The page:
In hospitals, urgent care, long-term care and other healthcare facilities, immobile patients make complete evacuation in the case of a fire difficult or impossible. For this reason, containing fire through built-in or passive fire protection in tandem with active fire protection measures is crucial in health care occupancies. In addition, research shows that adding natural light in healthcare interiors leads to healthier outcomes. Todays clear fire rated glazing products play a key role in providing patients both fire safety and light in new and renovated healthcare facilities.
Clear glazing in healthcare occupancies is healthy for patients and workers. In 2006, The Center for Health Design published a report finding that By controlling the bodys circadian system, light impacts outcomes in healthcare settings by reducing depression among patients, decreasing length of stay in hospitals, improving sleep and circadian rhythm, lessening agitation among dementia patients, easing pain, and improving adjustment to night-shift work among staff.â€ The study concluded that adequate and appropriate exposure to light is critical for health and well-being of patients and staff in healthcare settings. Natural light is not only healthy, it’s green because it reduces the need for artificial light and energy use.
Total building fire protection for life safety is more necessary in healthcare occupancies than other occupancies, because of the nature of the occupants, says NFPA Technical Committee member Daniel O’Connor.
System Planning Corporation evaluated data from the National Fire Incident Reporting System to determine the relative role of built-in or passive protection, which refers to the use of fire resistance construction in doors, openings and walls to prevent or slow the spread of fire from the room of fire origin to other building spaces. By limiting the spread of fire with fire resistance materials, damage to the building is reduced and building occupants gain time for emergency evacuation or movement to areas of refuge. The report found that built-in fire protection limited fire spread to the room of origin in 90% of health-related buildings. Active fire suppression systems, such as sprinklers, and speedy fire department response provided the other 10%, meaning that built-in or passive fire protection does the majority of the work.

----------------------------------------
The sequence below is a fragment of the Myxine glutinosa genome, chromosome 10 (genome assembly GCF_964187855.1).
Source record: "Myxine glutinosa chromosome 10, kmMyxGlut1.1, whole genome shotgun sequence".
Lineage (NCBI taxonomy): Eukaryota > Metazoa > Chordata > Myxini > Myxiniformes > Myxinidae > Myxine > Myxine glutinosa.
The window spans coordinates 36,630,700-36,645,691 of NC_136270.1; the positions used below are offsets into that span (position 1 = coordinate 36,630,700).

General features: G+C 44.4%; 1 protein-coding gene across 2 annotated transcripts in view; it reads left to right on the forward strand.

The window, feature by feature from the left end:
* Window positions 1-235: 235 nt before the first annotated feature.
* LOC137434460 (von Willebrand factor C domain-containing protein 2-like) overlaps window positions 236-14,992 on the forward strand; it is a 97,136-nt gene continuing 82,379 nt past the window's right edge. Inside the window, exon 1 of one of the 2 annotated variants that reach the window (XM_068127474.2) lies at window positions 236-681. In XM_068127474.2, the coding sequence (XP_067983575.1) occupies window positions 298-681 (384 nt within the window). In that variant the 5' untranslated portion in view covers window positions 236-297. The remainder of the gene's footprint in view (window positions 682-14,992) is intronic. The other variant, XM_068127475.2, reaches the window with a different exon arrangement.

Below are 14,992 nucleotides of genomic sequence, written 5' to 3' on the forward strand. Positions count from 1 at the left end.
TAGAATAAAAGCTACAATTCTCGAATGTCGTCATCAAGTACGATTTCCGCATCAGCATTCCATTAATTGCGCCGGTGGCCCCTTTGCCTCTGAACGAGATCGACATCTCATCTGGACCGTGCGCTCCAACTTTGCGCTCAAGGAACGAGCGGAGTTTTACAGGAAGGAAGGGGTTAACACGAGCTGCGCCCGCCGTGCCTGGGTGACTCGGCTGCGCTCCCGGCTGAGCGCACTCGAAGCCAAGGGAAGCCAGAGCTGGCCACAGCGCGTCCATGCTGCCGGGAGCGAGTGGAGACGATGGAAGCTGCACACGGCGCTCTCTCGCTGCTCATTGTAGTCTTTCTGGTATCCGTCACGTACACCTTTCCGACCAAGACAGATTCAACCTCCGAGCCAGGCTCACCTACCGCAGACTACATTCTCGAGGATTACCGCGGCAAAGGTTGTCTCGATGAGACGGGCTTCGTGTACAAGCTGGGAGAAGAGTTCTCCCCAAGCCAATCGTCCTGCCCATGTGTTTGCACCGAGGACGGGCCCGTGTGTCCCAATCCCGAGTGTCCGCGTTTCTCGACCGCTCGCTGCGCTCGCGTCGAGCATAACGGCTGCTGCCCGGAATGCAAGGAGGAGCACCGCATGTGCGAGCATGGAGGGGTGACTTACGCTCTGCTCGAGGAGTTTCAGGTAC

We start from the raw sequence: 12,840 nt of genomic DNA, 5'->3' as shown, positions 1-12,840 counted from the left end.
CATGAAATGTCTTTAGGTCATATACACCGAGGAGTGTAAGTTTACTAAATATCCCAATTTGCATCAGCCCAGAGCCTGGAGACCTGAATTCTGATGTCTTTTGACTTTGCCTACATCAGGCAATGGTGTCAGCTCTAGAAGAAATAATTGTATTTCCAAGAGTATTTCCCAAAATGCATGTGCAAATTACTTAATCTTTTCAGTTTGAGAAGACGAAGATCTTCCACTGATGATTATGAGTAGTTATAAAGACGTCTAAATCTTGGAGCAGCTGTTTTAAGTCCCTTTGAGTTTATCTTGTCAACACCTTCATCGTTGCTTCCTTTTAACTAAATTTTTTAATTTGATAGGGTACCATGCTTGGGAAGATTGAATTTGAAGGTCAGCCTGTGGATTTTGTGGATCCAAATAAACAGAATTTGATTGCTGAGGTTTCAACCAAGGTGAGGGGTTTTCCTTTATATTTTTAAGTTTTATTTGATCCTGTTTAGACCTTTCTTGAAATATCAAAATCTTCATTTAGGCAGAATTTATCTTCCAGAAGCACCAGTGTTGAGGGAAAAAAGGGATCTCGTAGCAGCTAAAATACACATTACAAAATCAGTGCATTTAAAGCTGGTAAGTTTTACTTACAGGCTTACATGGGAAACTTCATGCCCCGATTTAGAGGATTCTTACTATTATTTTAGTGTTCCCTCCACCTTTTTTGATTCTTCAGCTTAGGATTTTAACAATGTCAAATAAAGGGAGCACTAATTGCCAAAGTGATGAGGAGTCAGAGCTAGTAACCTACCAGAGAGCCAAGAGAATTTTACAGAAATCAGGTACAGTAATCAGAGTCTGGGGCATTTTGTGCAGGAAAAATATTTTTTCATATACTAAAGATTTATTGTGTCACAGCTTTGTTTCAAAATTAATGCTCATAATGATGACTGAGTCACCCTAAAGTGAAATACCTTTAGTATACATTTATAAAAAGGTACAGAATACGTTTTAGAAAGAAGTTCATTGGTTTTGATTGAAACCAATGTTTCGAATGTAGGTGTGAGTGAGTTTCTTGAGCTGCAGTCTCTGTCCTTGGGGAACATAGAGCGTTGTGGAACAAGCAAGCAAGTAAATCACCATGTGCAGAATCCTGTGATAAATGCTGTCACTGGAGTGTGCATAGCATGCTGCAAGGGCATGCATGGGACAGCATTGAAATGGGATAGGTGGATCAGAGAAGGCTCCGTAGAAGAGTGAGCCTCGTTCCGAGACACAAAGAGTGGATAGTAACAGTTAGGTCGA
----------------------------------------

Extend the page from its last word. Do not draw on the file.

Starting in 1994, NFPA 101 required automatic sprinkler systems in new and renovated healthcare facilities, including quick response sprinklers in patient sleeping areas. While the sprinkler requirement does improve safety, sprinklers can and do fail. Richard Licht of the Alliance for Fire and Smoke Containment and Control writes that over the past 30 years, the three national model building codes have called for increased use of sprinklers while rolling back requirements for fire-resistant components Sprinkler systems can and do fail because of human error, neglect and mechanical malfunction. Occupants in a building not equipped with the protection of fire resistant construction are subject to substantially increased danger when a sprinkler failure occurs.
FM Global has created a video that lays out some of the reasons that sprinklers fail and why sprinklered buildings burn.